Emily Fairlight – ‘Water Water’ from ‘Mother Of Gloom’ LP
In 2018 we experimented a little with the structure of the Unpopular advent series by forcing ourselves to choose records in a more or less chronological order from throughout the year. Perhaps it (more or less) worked because 2018 was a peculiarly consistent year, for when we considered following the same approach for 2019 we found ourselves very much struggling to admit entry to records from the early months in favour of ones released later. Plussing as which we felt that treating the whole series as a mix in itself would lend itself to a more organic sequencing. We will let the Unpopular audience (all three of you) be a judge on the success or otherwise of this approach.
All that aside though, there is certainly one record from those first few months of the year that we have found ourselves returning to with regularity. ‘Mother Of Gloom’ by Emily Fairlight may well have passed us by had it not been co-released in New Zealand and the UK by the Fishrider and Occultation labels, but even by the high standards expected of anything from these two labels ‘Mother Of Gloom’ is astonishing. Fairlight (real name Emily Peters) herself has described her music as ‘Doom Folk’ and whilst it is a fairly apt summation it also fails to capture the depth and breadth of her vision. Fairlight’s music reminds us of label mates Death And The Maiden in that whilst sonically they may appear to come from opposite ends of the spectrum (Death And The Maiden seeped in abstract electronics) they both manage to work a sense of intimacy from expansive overviews of dark places inhabited by (personal) demons.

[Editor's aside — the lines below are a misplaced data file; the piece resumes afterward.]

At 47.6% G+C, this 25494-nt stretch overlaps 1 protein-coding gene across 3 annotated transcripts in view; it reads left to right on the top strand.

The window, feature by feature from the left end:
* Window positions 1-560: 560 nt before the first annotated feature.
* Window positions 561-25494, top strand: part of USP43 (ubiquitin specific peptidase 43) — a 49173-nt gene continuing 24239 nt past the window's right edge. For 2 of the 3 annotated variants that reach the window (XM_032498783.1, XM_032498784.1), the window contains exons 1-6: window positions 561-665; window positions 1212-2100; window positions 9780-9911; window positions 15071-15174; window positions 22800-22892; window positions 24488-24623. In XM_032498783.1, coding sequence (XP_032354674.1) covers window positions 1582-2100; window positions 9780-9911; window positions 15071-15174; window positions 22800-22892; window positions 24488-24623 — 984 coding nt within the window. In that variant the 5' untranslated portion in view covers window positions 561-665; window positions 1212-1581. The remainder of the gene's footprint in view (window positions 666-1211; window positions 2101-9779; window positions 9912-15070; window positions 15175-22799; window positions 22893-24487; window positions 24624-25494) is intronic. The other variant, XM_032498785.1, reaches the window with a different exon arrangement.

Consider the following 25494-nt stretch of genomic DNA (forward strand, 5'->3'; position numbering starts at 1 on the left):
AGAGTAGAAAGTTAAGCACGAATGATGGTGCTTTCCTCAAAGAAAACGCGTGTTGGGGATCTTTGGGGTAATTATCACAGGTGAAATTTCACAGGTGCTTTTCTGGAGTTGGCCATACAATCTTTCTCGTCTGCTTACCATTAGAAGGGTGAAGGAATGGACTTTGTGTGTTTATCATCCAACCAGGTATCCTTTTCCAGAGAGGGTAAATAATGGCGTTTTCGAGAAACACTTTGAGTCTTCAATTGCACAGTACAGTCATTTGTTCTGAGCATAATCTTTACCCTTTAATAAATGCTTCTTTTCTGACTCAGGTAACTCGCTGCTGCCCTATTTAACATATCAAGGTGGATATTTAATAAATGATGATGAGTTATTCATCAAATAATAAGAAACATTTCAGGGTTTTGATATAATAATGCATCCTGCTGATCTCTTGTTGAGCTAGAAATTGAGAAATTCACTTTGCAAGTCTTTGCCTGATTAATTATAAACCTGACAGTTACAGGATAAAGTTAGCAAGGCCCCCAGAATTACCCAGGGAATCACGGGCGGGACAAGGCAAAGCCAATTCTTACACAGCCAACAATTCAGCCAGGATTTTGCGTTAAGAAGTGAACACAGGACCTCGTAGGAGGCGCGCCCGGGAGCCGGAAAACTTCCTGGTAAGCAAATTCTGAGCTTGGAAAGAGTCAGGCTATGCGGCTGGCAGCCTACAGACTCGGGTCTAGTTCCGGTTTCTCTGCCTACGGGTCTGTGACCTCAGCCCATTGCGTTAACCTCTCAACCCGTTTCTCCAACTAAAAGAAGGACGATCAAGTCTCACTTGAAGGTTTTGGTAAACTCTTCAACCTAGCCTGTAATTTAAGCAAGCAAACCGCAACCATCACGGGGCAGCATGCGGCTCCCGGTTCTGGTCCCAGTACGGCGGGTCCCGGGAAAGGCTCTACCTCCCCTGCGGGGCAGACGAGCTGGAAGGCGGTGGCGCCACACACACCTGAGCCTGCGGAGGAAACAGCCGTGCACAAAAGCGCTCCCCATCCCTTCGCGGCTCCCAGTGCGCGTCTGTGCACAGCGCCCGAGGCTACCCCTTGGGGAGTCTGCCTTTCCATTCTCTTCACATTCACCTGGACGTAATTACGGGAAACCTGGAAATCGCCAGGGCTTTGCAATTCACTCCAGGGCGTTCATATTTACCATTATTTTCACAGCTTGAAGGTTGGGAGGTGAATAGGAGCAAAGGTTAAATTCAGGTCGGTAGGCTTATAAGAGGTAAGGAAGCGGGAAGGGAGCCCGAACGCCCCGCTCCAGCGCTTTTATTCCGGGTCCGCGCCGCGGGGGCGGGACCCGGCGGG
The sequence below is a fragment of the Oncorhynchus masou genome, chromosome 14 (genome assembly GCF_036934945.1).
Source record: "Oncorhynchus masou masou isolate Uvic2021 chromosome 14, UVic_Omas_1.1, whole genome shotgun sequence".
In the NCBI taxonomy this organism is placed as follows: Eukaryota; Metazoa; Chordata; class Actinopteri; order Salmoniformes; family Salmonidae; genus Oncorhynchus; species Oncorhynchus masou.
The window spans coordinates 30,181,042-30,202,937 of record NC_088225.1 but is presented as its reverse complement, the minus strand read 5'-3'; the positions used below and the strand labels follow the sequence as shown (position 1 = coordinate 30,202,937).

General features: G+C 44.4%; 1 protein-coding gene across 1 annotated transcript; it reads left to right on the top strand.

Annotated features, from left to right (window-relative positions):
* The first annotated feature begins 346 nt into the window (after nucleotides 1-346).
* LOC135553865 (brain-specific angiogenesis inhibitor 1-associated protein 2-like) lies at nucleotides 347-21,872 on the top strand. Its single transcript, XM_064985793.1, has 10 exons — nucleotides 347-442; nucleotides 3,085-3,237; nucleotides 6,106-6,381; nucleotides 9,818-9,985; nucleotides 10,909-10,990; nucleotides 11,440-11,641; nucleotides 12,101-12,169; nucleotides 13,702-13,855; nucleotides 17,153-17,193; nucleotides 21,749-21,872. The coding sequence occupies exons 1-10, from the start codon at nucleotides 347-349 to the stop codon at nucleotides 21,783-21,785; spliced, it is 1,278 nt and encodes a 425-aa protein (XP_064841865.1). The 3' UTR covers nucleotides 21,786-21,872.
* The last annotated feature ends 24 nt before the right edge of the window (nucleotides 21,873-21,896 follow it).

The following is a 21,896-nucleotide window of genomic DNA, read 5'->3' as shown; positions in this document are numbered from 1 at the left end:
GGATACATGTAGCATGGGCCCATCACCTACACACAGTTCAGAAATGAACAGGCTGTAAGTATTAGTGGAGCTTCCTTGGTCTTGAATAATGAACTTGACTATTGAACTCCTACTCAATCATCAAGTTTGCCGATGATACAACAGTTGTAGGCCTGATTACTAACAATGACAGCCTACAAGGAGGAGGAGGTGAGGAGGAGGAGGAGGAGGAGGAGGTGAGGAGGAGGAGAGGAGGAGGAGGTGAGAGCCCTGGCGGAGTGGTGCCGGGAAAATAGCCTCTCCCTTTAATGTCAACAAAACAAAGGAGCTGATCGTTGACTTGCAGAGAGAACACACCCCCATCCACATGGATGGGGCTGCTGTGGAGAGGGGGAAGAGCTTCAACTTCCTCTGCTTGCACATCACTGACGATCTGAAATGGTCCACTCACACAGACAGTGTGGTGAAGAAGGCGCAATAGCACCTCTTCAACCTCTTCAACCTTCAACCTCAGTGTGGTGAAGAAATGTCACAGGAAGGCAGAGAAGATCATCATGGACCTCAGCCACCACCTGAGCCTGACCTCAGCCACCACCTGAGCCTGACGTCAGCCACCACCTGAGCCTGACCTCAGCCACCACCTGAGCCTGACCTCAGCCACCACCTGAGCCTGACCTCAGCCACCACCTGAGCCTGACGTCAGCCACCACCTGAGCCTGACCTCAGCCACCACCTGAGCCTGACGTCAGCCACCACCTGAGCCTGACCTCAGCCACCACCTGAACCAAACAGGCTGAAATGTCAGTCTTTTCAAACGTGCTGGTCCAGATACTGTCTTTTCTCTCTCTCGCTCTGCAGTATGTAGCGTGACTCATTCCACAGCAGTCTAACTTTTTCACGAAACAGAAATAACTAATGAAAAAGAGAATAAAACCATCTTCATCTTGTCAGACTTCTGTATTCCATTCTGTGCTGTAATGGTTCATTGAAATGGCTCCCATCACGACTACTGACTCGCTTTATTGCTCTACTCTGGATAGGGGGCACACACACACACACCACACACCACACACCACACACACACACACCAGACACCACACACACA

On ‘Mother Of Gloom’ we find ourselves firmly placed within landscapes that are familiar from mediated exposure. We may have never visited them physically yet we feel we know them intimately from records, books, films. In album opener ‘Body Below’ for example we wander out with Martha Wainwright into bleached deserts where we encounter sun-scarred hobos who have wandered out of David Lynch movies accompanied by hoodlum angels with switchblade wings. ‘Time’s Unfaithful Wife’ meanwhile finds us treading the boards in Linda Ortega’s gothic country with a Bukowski paperback tucked in our back pocket. In the folds of ‘Private Apocalypse’ we discover old photographs rescued from years spent exposed to the elements, decomposed and ghostly yet immeasurably valuable and achingly poignant. On the five minute stretch of ‘Loneliest Race’ we are in the borderlands of Dorothy B. Hughes’ ‘Ride The Pink Horse’, trumpets forlornly accompanying Art Smith on his quest for justice.
Finally, in ‘Water Water’ we have a drinking song for the dispossessed (is there any other kind? Probably not) that comes over at times like Anne Pigalle singing in a dingy bar in Sierra Blanca (on the wrong side of the tracks, naturally). It’s Nick Cave playing Lucinda Williams doing a cover from ‘The Boatman’s Call’ or perhaps vice-versa. The whisky makes it gloriously impossible to quite tell the difference. Fairlight’s character in this song is firmly in control of her damaged destiny (we imagine her twin pillars of succour perhaps being Hefner’s ‘Hymn for the Alcohol’ and ‘Hymn for the Cigarettes’ ) and there is a delicious mirroring of Lloyd Cole’s rejection of moderation in the lines about letting “the fuckups settle down”. In both Cole’s and Fairlight’s lines we see a considered inversion of expectations. ’Norms’ are rejected. ‘Deviancy’ is embraced and reframed/reclaimed as the preferable option. Secret signs and cyphers to communicate with like-minded souls in a world where to be seen to be different is to be seen to be fair game.
‘Water Water’ then may be a song about hiding away in the dark corners, nursing a half pint of gin for what remains of our eternity, but it is also strangely, compellingly strong willed and defiant. Fairlight’s closing, repeated refrain of “I’ll drown before I sink” seems a curiously apposite and poignant line in the face of challenge, suggesting that whilst we may be damned to a dispiritingly gloomy future, at the very least we can hold onto the illusion of control in our personal destinies. Even if that can only be enacted through self-destruction.
We’ll drown before we sink, indeed.